Anthropological Sensitivity

Having cut his teeth as a fashion photographer in Paris, London and New York, Claude Iverné worked with some of the best known names in his field including Pierre Cardin, Lord Snowdon and David Bailey. However, in 1999 he set off on a trip along the Darb al Arba’in (Forty Days Trail) – an ancient caravan route connecting Egypt and the Sultanate of Darfar. During this journey he discovered and fell in love with Sudan, and the country and its people have been central to much of his practice ever since. Iverné’s first body of work on the country approached his subjects with an eye that is equally anthropological and creative and, in 2015, he continued the project with the support of the Henri Cartier-Bresson Award, which is given biennially by the foundation that carries that pioneering French photographer’s name.

Bilad es Sudan, showing at Aperture Foundation New York following an initial run in Paris, represents the fruits of this second excursion and one “draft” of constantly growing oeuvre focused on a single, if expansive, subject. Whereas Iverne’s first foray was concentrated mainly in North Sudan, which he depicted in black and white, this second outing looks in greater detail at the South, and does so in colour.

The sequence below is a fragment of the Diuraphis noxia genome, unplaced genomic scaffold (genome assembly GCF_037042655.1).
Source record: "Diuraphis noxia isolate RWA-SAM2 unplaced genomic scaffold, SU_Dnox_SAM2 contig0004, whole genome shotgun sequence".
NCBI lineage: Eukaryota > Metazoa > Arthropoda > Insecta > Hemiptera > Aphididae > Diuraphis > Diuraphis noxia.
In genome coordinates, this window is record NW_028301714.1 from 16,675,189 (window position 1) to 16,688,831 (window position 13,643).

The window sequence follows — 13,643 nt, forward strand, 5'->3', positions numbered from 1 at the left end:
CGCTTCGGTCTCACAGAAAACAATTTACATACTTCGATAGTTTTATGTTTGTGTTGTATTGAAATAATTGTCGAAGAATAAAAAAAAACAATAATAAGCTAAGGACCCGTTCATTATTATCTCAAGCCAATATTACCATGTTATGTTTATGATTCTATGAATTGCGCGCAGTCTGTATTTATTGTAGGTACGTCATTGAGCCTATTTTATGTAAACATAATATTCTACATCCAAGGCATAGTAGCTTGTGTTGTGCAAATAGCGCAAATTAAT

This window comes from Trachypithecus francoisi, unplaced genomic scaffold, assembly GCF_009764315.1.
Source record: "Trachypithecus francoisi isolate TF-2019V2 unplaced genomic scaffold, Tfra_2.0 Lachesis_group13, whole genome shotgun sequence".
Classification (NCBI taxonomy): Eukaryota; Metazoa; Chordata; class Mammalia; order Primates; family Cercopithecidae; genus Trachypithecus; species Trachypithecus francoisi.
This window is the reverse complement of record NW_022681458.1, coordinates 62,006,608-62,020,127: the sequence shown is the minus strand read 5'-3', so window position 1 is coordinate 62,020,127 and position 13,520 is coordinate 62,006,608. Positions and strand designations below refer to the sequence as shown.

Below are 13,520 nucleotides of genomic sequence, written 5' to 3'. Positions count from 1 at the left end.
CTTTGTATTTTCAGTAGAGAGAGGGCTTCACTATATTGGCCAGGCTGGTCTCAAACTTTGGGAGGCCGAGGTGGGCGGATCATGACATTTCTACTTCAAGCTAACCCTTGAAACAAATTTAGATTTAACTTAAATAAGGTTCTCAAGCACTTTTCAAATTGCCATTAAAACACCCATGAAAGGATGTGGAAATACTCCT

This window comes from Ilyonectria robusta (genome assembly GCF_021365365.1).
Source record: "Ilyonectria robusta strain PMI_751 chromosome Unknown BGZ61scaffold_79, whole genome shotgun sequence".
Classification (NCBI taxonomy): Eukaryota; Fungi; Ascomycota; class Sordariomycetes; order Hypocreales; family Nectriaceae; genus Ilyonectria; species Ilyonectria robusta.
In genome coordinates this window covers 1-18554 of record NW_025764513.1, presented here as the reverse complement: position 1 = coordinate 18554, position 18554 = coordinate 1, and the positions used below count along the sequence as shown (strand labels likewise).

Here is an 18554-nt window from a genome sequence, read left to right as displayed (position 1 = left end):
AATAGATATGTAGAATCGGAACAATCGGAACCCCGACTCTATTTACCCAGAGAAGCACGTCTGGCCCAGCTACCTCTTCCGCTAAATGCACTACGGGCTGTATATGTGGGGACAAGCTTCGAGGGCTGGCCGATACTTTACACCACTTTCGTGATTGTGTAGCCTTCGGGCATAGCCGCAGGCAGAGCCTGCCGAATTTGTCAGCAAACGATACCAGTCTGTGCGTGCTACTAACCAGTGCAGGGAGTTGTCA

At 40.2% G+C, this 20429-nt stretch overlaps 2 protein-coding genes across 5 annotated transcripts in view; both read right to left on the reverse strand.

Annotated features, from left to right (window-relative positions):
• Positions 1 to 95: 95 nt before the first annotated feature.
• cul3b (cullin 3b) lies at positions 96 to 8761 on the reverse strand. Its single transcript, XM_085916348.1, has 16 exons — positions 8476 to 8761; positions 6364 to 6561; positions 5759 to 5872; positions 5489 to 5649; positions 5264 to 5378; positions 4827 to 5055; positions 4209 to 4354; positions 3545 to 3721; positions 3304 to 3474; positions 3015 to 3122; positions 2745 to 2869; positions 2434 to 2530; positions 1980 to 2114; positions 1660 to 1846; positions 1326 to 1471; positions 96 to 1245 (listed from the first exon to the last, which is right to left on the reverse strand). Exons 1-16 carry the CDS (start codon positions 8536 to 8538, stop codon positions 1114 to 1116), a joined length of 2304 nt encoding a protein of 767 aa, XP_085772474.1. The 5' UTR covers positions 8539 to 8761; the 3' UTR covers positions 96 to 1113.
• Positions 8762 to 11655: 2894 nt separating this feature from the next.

With South Sudan only having become independent in 2011, these new photographs reflect a place in the midst of rapid transformation. Given the unstable political climate, they also necessarily turn to the Sudanese citizens who have been affected by these immense changes. Adding new perspectives to his work, Iverné followed as many of them fled to France for refuge, and the exhibition explores their journeys from the nomadic tents and deserts of their home country to the outskirts of French cities where they came to seek shelter.

A book, Claude Iverné – Bilad es Sudan, accompanies the show and, in addition to the work the photographer has been doing in this area for now nearly 20 years, provides further ways of reading and seeing a rich and complex history. Together, the images and the exhibition contribute to Iverné’s impassioned investigation of the economic, cultural and environmental life of a fascinanting country in a state of change.

Ned Carter Miles

Claude Iverné: Bilad es Sudan opens 15 September at Aperture Foundation, New York. For more information:

1. Claude Iverné, Construction site, Hai Jalaba District, Juba, 2015.